[Date Prev][Date Next][Thread Prev][Thread Next][Date Index][Thread Index][Subject Index][Author Index]
RE: Coelurid myths and metacarpals
No one has replied on line that I can see, so here goes:
The skull in hand is actually that of Ornitholestes. The hand is there
There is a typo regarding the missing metacarpals. It should be that
metacarpals I and III are missing, metacarpal II is present. The hand of
"Ornitholestes" (now that of Tanycolagreus) was originally thought to be
didactyl (two fingered), but a sliver of the third metacarpal is present
(which is what Galls et all were referring to).
Kenneth Carpenter, Ph.D.
Curator of Lower Vertebrate Paleontology
and Chief Preparator
Department of Earth Sciences
Denver Museum of Nature & Science
2001 Colorado Blvd.
Denver, CO 80205 USA
ph: 303-370-6392/ or 6403
for PDFs of my reprints, info about the Cedar Mtn. Project, etc. see:
for fun, see also:
> -----Original Message-----
> From: firstname.lastname@example.org [mailto:email@example.com]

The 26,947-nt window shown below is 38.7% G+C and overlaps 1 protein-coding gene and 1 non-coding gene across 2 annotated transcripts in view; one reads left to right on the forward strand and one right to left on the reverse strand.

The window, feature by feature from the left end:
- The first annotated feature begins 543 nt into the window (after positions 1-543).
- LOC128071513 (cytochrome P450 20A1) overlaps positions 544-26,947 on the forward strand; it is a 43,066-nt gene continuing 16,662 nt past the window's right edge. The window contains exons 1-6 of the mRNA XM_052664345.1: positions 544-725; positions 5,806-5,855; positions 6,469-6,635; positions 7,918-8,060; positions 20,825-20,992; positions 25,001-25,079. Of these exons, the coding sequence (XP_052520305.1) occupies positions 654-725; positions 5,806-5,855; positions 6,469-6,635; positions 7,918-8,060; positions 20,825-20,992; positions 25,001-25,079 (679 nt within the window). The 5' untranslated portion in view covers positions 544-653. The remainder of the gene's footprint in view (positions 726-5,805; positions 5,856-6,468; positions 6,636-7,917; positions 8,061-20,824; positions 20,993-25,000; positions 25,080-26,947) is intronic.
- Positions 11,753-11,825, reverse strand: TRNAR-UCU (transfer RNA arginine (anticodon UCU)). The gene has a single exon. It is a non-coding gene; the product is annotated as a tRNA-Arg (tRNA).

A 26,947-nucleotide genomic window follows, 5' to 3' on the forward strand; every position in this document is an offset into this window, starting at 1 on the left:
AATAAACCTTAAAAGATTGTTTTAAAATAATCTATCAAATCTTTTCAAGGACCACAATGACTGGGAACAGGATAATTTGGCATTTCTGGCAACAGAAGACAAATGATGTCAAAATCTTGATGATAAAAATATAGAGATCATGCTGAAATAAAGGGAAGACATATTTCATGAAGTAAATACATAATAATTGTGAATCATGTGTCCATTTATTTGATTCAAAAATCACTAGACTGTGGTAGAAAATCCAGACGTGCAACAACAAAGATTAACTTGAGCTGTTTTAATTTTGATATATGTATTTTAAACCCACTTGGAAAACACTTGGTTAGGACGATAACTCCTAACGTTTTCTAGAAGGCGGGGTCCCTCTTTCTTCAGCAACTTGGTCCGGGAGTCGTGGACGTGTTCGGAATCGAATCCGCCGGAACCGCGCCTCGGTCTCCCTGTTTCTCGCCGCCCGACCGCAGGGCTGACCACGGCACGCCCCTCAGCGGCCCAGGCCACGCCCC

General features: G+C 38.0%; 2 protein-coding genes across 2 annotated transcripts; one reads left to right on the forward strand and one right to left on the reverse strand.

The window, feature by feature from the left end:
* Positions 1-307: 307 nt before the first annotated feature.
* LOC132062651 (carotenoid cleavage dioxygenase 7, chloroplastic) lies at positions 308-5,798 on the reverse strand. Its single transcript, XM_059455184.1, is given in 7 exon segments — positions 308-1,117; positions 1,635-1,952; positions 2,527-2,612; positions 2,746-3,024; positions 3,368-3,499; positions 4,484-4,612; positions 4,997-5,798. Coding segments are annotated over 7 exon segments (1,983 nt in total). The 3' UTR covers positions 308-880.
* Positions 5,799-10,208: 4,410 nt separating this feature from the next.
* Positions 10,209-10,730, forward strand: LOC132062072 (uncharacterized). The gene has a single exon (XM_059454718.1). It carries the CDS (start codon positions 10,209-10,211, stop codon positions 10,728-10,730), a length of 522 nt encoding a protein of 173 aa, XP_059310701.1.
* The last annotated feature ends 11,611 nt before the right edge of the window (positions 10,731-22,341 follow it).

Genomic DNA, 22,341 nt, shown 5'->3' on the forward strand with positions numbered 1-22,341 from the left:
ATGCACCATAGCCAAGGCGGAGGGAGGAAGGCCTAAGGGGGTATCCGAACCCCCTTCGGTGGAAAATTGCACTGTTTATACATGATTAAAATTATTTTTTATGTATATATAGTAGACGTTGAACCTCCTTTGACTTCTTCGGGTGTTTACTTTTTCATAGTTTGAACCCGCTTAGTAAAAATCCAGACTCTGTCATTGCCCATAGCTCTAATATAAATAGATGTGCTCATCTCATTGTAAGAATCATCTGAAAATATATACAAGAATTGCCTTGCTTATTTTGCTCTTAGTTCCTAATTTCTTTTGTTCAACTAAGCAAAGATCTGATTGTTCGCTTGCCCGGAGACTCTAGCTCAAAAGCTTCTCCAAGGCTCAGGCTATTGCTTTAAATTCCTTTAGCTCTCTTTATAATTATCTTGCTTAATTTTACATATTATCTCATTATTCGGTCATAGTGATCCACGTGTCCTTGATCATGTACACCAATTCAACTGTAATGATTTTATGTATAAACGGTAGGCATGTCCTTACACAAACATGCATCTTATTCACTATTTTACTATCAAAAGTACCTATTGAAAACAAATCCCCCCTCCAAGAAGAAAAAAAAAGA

> On Behalf Of Brad McFeeters
> Sent: Tuesday, July 19, 2005 6:27 PM
> To: firstname.lastname@example.org
> Subject: Coelurid myths and metacarpals
> In the wildly outdated _A Field Guide to Dinosaurs_ by David
> Lambert (1983), the entry for *Coelurus* reads: "Coelurus
> ("hollow tail") seemingly had a head slightly smaller than a
> man's hand; mostly small teeth; and long, but rather weak,
> hands," and there is an illustration of a very heterodont
> *Coelurus* skull in front of a man's hand. Carpenter et al.
> 2005 report
> that no *Coelurus* skull is known, so what is Lambert's
> illustration of?
> It could be a somewhat poorly-drawn *Ornitholestes* skull,
> but Lambert includes *Ornitholestes* as a different genus.
> Carpenter et al. note in the redescription of *Coelurus*'
> hand that "metacarpal I and IV are missing", but what reason
> is there to believe that
> *Coelurus* even had a metacarpal IV to become missing?
> The former ?*Ornitholestes* hand, now said to be
> indistinguishable from
> *Tanycolagreus*, was previously accepted as having four
> metacarpals; for a
> recent example, Galis et al. (TRENDS in Ecology and
> Evolution, January 2003, vol. 18, p. 8) wrote: "In addition,
> there are indications that the maniraptoriform theropod
> *Ornitholestes* had a tiny remnant of a finger
> posterior to its three functional fingers (Fig.2c)." The
> description and
> figures of the manus in the holotype of *Tanycolagreus*
> contain no fourth
> metacarpal. Is it simply missing, or has the referred specimen been
> reinterpreted as having only three metacarpals?